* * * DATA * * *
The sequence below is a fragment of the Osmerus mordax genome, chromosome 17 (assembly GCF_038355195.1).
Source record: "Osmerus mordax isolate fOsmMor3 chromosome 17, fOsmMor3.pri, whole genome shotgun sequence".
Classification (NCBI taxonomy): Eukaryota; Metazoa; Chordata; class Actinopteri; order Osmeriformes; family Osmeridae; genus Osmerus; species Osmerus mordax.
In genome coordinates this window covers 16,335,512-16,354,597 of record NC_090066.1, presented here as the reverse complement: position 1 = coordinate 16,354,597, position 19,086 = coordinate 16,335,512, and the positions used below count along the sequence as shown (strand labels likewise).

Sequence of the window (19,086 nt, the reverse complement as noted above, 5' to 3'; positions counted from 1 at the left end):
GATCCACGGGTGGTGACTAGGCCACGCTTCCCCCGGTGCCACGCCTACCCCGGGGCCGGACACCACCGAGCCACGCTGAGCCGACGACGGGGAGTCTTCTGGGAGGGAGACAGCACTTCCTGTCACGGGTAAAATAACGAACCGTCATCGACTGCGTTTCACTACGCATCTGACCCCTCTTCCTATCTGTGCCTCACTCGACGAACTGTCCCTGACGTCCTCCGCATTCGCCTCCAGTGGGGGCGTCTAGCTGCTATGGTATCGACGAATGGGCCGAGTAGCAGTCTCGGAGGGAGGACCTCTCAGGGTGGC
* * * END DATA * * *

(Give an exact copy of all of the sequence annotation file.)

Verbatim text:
The sequence below is a fragment of the Osmerus mordax genome, chromosome 17 (assembly GCF_038355195.1).
Source record: "Osmerus mordax isolate fOsmMor3 chromosome 17, fOsmMor3.pri, whole genome shotgun sequence".
Classification (NCBI taxonomy): Eukaryota; Metazoa; Chordata; class Actinopteri; order Osmeriformes; family Osmeridae; genus Osmerus; species Osmerus mordax.
In genome coordinates this window covers 16,335,512-16,354,597 of record NC_090066.1, presented here as the reverse complement: position 1 = coordinate 16,354,597, position 19,086 = coordinate 16,335,512, and the positions used below count along the sequence as shown (strand labels likewise).

Sequence of the window (19,086 nt, the reverse complement as noted above, 5' to 3'; positions counted from 1 at the left end):
GATCCACGGGTGGTGACTAGGCCACGCTTCCCCCGGTGCCACGCCTACCCCGGGGCCGGACACCACCGAGCCACGCTGAGCCGACGACGGGGAGTCTTCTGGGAGGGAGACAGCACTTCCTGTCACGGGTAAAATAACGAACCGTCATCGACTGCGTTTCACTACGCATCTGACCCCTCTTCCTATCTGTGCCTCACTCGACGAACTGTCCCTGACGTCCTCCGCATTCGCCTCCAGTGGGGGCGTCTAGCTGCTATGGTATCGACGAATGGGCCGAGTAGCAGTCTCGGAGGGAGGACCTCTCAGGGTGGC